- The Washington Times - Friday, September 30, 2005

National Geographic is setting a precedent for the quick turn-around of its special Hurricane Katrina edition, published at the most accelerated pace in the magazine’s 117-year-old history.

Thanks to an exclusive media partnership with news outlets — the Times-Picayune of New Orleans, the Dallas Morning News, the Austin American-Statesman, the New York Times, Associated Press, Agence France-Presse, Reuters news agency, Getty Images and Knight Ridder — the magazine has produced a singularly insightful story with spectacular photographs.

With the Katrina edition — its first-ever, single-topic issue based on breaking news events — the magazine reveals the reasons for the sudden increase in the number and intensity of tropical storms and hurricanes this season. National Geographic’s scientists and staff have also explored what needs to be done, both in preparedness and in policymaking, to anticipate nature and protect people and their homes, according to a statement released by the magazine. On its Web site, the magazine also invites readers to share their views on the government’s response to the disaster.

In earlier issues, National Geographic had predicted the impact of a storm like Katrina on New Orleans in “The Big Uneasy,” by Joel K. Bourne in October 2004. Just two months ago, it featured a report on the increasing intensity of hurricanes with “In Hot Water,” its August cover story, by Chris Carroll.

Proceeds from the special Katrina edition, priced at $4.95 and available only on newsstands, will go toward aid for Katrina’s victims.

• • •

By now we’re all familiar (thanks to recent in-depth coverage) with the wretched condition of the Dinkas in the Sudan because of an ongoing civil war.

Now, through David Chanoff’s story “Education Is My Mother and My Father,” in the autumn issue of the American Scholar, we learn what happened to those Dinkas — more commonly known as “the Lost Boys of Sudan.”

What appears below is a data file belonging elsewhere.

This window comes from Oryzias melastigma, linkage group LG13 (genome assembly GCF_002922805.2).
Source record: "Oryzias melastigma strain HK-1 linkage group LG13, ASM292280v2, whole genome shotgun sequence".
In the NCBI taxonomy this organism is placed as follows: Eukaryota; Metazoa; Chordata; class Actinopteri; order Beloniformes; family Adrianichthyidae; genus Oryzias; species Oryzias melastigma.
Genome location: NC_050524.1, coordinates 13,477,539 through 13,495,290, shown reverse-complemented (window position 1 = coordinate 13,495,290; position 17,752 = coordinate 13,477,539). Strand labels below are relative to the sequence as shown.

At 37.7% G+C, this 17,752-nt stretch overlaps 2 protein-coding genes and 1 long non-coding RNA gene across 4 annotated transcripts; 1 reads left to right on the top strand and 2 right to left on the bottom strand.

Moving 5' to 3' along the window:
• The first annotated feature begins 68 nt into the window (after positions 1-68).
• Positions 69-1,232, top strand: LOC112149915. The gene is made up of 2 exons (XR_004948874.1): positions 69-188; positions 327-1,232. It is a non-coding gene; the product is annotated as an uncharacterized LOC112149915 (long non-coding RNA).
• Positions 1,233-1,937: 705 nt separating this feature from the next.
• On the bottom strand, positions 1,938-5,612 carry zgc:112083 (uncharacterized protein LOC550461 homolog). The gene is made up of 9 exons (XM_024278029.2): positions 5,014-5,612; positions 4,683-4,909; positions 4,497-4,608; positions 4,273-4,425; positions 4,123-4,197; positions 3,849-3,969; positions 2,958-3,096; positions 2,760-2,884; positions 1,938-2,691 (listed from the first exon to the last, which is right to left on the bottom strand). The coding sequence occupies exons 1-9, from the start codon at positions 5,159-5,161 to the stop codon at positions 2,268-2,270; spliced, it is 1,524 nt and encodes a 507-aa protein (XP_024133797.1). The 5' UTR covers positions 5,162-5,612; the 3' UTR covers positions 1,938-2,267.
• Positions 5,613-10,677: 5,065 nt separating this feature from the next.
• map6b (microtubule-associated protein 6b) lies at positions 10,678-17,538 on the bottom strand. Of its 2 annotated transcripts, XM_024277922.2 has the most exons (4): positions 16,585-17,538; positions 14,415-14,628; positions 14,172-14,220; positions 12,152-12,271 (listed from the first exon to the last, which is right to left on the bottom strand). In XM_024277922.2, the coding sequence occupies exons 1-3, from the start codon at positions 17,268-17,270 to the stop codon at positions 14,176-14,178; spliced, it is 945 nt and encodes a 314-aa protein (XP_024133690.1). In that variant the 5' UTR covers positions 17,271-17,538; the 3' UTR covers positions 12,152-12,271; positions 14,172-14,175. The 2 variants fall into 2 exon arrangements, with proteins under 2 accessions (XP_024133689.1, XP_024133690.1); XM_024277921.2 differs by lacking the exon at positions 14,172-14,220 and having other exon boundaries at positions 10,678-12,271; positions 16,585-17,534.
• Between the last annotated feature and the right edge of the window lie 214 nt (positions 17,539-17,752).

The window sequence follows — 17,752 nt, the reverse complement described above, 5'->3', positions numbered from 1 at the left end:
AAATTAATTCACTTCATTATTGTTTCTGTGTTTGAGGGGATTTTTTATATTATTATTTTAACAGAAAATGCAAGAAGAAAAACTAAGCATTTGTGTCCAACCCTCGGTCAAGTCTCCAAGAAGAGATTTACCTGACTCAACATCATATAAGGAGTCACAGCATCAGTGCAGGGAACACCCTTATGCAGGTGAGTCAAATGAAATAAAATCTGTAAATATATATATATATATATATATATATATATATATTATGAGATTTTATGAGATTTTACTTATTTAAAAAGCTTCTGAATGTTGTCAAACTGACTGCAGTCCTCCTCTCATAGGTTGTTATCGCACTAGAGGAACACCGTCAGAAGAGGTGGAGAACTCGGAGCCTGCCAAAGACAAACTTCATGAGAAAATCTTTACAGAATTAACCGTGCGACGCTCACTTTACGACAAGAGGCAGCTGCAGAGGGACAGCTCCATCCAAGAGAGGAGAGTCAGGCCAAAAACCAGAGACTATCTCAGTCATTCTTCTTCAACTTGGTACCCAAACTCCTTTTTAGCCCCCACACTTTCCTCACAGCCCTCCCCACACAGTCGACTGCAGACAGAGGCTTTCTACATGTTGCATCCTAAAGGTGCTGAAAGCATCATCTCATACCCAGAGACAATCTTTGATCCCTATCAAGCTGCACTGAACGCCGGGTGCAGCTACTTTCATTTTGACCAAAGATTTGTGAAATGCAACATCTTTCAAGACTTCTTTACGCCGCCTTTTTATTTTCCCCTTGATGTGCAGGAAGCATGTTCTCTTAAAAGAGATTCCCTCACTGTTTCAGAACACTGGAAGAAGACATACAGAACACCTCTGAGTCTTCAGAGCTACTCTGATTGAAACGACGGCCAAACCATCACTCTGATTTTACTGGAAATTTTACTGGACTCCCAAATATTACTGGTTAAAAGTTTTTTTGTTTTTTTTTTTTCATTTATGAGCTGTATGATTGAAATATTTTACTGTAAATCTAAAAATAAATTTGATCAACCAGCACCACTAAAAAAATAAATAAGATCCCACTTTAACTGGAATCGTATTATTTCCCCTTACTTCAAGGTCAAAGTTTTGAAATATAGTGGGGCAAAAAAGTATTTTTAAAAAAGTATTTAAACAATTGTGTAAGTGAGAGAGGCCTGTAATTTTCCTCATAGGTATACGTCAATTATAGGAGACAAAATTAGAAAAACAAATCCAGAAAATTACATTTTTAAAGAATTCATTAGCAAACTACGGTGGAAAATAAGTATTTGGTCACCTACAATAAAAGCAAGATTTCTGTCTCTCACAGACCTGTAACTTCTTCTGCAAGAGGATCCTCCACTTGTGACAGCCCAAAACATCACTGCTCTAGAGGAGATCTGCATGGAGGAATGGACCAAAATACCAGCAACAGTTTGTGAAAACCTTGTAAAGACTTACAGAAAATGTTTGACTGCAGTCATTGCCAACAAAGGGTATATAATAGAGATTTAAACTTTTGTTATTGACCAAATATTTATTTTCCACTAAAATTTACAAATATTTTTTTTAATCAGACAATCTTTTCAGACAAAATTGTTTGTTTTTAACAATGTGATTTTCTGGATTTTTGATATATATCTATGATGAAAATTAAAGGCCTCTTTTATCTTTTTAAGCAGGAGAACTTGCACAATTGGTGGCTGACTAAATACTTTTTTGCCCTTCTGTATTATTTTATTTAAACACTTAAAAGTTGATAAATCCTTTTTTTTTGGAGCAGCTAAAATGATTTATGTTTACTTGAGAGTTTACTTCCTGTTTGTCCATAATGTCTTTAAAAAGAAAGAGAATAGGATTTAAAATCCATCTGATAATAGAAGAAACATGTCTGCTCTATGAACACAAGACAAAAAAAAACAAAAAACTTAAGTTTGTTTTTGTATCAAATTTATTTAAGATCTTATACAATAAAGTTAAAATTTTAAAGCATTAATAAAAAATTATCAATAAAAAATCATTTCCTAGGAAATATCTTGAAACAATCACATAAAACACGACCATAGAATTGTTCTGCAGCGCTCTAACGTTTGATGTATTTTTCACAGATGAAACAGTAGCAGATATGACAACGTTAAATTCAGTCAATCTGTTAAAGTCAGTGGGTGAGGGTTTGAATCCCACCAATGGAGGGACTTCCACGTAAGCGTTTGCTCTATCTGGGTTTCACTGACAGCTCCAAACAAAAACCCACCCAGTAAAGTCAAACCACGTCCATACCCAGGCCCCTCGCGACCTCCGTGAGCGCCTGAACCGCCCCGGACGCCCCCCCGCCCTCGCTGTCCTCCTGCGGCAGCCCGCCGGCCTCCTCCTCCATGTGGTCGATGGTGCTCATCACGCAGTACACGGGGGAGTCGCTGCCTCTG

They were orphaned youngsters who trekked by themselves across East Africa. Eventually, some 3,500 were later admitted to the United States. In 2001, nearly 80 Lost Boys became part of the University of New Hampshire’s Dairy Management Program. The program enabled each young man to become an expert on cattle, the main source of life in their region (Most are taught to care for the cattle at age 5 or 6).

The children got their first taste of education while living far from their homeland in Kenya and Ethiopia, gaining knowledge and skills they never needed in their simple, cattle-oriented existence.

Coming from an oral culture, the youngers had quicker, more expansive memories than those from literate communities. One professor interviewed for the article observed, “For these youngsters being in college is a 24-hour-a-day job. It’s 2 a.m. in the morning, and they are still at it. Usually college kids take breaks; it’s party time, it’s social time. These guys don’t.”

Mr. Chanoff’s article is truly inspiring.

• • •

Making a leap to lighter fare, we turn our attention to Elle.

Now celebrating its 21st anniversary in America, the fashion and lifestyle magazine — published by Hachette Filipacchi Media U.S. Inc., the New York-headquartered subsidiary of Hachette Filipacchi Medias, one of the world’s largest magazine publishers — has been a staple in France for nearly half a century.

The anniversary issue features a very pregnant Britney Spears, who has since given birth to a baby boy, on its cover. Inside, the pop princess is positive and optimistic when sharing her thoughts on motherhood.

Also in celebration of its 21 years, Elle is introducing a new sister publication, Elle Accessories with 320 plus ideas for the fall’s best shoes, bags, jewelry and more.

A small tidbit about Elle: Years ago its parent company, then known in Paris simply as Hachette, was the book publishing house that gave famed French novelist, Emile Zola, his first job as a shipping clerk. Zola (1840-1902) rapidly rose through the ranks to become the firm’s director of publicity — before leaving to become one of literature’s most influential and bestselling novelists.

• • •

A few quick notes:

• The monthly Port of Harlem has opened “Our Children, Our World,” an exhibit of more than 70 images taken by children from Ghana, Cuba, the District and Gary, Ind.

The photographs will remain on display at the Children’s National Medical Center (111 Michigan Ave. NW) through Jan. 7.

The District-based publication also offers a behind-the-scenes look at the exhibit’s development in its current edition.

• Just for fun, pick up a copy of the October issue of Wired, which devotes its cover and a good many pages to “Return of the King,” writer Jonathan Bing’s story about the remake of “King Kong.” The $175 million film, directed by Oscar-winner Peter Jackson (“Lord of the Rings”), hits theaters in December.

mFor an outright guffaw, check out pages 313, 318 and 319 of the October W cqeaturing styles by Donna Karan and Nina Ricci that women will likely avoid rather than emulate.

Beneath the haute couture, the models’ rear ends appear stuffed — thereby producing very,very ample derrieres.

So much for what the reigning fashionistas decree.

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